I've only once gone back to the place where my father came from. I was very young, certainly less than ten years old, and I remember standing on a windy hilltop, maybe visiting a cemetery, looking down at something that wasn't a town at all, but fields and water. I remember wondering when we were going to go to my father's old house. We never did.
Because in some respects, he could never go back at all. His home town, Azua, in the Basque region of Álava, Spain, was flooded purposefully to become a reservoir. Sort of like a real-life Atlantis.
It's a lovely reservoir. But I can only imagine the sense of loss, the inability to go back, even if you never plan to return physically to the place where you grew up; just knowing that you have a place you came from can be comforting, and having that taken away must feel strangely like the ground has been pulled from under you. It makes me think about children who are not in open adoptions, and wonder how it feels to know that either you can't go back, or that going back is a difficult journey littered with legal and emotional obstacles.
My father's and my mothers' experiences were so different. My mother doesn't even remember her old house in Queens, because she's lived in her childhood home for almost her entire life. My father was displaced, over and over, until finally coming to the U.S. as an adult.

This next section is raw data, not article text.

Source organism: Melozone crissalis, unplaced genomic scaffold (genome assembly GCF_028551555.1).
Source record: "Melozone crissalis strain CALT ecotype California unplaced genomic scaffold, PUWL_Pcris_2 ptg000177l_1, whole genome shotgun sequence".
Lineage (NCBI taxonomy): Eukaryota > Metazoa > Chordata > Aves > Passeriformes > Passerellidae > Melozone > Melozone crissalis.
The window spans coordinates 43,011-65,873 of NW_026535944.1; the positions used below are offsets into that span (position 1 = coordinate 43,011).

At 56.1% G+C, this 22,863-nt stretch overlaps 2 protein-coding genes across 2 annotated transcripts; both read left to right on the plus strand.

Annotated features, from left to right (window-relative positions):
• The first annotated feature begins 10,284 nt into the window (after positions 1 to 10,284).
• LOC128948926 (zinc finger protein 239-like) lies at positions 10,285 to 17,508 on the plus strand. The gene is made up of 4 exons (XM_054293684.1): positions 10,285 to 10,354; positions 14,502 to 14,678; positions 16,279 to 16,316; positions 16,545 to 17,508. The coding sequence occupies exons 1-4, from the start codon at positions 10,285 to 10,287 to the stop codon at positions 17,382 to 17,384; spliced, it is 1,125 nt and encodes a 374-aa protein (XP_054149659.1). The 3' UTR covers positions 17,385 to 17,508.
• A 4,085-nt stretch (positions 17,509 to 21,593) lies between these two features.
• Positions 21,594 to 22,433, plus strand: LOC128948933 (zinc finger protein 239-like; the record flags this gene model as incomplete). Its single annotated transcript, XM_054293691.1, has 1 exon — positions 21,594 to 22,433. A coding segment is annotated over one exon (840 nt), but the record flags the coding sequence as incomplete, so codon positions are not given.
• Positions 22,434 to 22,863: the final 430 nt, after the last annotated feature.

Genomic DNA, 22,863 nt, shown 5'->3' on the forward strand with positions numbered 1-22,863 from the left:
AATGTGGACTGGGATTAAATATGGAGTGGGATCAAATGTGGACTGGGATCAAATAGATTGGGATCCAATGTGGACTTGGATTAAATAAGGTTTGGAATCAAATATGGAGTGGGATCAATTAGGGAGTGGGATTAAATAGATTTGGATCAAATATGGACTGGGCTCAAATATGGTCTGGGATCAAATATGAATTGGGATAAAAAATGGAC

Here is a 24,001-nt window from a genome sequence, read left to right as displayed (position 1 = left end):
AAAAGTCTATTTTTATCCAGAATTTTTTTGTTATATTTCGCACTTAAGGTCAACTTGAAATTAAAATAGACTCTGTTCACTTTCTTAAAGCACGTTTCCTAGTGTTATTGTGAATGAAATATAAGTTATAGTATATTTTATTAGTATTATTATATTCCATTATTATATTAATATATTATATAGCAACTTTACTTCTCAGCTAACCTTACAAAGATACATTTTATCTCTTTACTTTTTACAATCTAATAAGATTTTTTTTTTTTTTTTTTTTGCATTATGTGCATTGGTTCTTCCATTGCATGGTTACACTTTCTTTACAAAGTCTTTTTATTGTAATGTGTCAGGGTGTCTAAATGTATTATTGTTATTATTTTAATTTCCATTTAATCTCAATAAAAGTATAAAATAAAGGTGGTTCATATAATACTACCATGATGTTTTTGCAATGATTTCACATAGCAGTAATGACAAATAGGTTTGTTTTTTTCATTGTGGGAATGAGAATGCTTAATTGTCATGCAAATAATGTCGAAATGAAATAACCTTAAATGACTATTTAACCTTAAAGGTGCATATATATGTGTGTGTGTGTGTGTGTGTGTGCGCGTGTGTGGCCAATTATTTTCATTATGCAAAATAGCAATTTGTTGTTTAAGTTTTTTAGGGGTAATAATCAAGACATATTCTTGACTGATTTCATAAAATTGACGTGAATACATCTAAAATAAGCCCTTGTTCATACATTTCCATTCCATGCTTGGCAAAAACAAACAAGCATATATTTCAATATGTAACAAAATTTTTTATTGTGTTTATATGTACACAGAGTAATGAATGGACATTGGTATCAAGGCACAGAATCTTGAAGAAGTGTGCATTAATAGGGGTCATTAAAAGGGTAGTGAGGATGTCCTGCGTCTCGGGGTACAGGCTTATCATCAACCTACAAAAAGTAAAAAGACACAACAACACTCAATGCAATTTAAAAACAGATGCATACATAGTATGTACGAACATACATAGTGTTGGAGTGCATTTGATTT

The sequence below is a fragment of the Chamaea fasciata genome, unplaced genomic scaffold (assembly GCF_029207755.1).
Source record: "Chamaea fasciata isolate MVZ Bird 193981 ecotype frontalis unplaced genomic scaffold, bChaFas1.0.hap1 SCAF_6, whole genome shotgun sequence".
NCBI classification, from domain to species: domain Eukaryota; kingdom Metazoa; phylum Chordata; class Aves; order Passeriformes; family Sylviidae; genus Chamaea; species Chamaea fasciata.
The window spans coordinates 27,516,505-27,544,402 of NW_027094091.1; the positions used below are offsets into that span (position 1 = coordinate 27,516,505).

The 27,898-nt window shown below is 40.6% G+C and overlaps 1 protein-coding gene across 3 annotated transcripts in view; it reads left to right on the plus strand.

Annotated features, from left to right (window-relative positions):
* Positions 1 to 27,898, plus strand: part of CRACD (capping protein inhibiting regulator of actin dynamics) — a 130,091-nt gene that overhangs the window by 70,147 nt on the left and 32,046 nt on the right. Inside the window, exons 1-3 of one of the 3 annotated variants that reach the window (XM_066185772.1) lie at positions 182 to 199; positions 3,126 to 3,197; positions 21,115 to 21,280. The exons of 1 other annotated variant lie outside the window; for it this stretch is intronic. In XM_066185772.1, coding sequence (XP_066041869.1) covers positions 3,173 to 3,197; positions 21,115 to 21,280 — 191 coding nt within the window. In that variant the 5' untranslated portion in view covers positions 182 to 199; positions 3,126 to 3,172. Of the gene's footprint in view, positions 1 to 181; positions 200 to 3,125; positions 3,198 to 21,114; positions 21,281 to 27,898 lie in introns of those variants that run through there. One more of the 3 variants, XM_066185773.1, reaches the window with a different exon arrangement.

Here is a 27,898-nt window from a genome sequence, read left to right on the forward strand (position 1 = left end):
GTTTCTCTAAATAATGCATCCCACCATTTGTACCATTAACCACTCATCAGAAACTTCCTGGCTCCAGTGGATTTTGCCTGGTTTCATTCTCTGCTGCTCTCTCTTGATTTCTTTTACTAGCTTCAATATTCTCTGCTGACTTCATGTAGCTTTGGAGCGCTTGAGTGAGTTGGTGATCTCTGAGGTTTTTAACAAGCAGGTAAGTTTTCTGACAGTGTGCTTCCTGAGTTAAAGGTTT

I wonder, in some ways, if he ever really called this place home.
I think I can better identify with my father's experience of place. Though I can still return to my childhood home any time I want to, when I was in elementary school, I traveled with my mother to attend school where she taught, and it meant that I never really lived fully in either place. Besides the fact that I was just plain different (bookish, less stylish, less street-smart), I
didn't fit in because I wasn't there after school. I wasn't there on
the weekends. I never connected in the unstructured ways that I think now are so important for children. And though I had people to play with
on my block at home, I never really fit in there either, because I
didn't go to school with them, or attend after-school activities with
them.I was always in-between, always in-transit. I remember looking out the window on that long ride home, often with a headache, possibly because I needed a snack, but possibly because I just needed to stop moving. I remember in college calling my dorm room "home," and feeling like that was more genuinely "home" to me than my house had ever been when I was growing up.
And yet, I remember, driving around later on in my adult life on a weekend before I dated S., realizing that I felt more comfortable in the car, on the move, than I did at home. And that maybe that loss wasn't so much of a loss for me after all.
Can you return to your childhood home? What does that mean for you? Do you think it matters to have a physical "space" of origin, especially given how much we move as a culture today?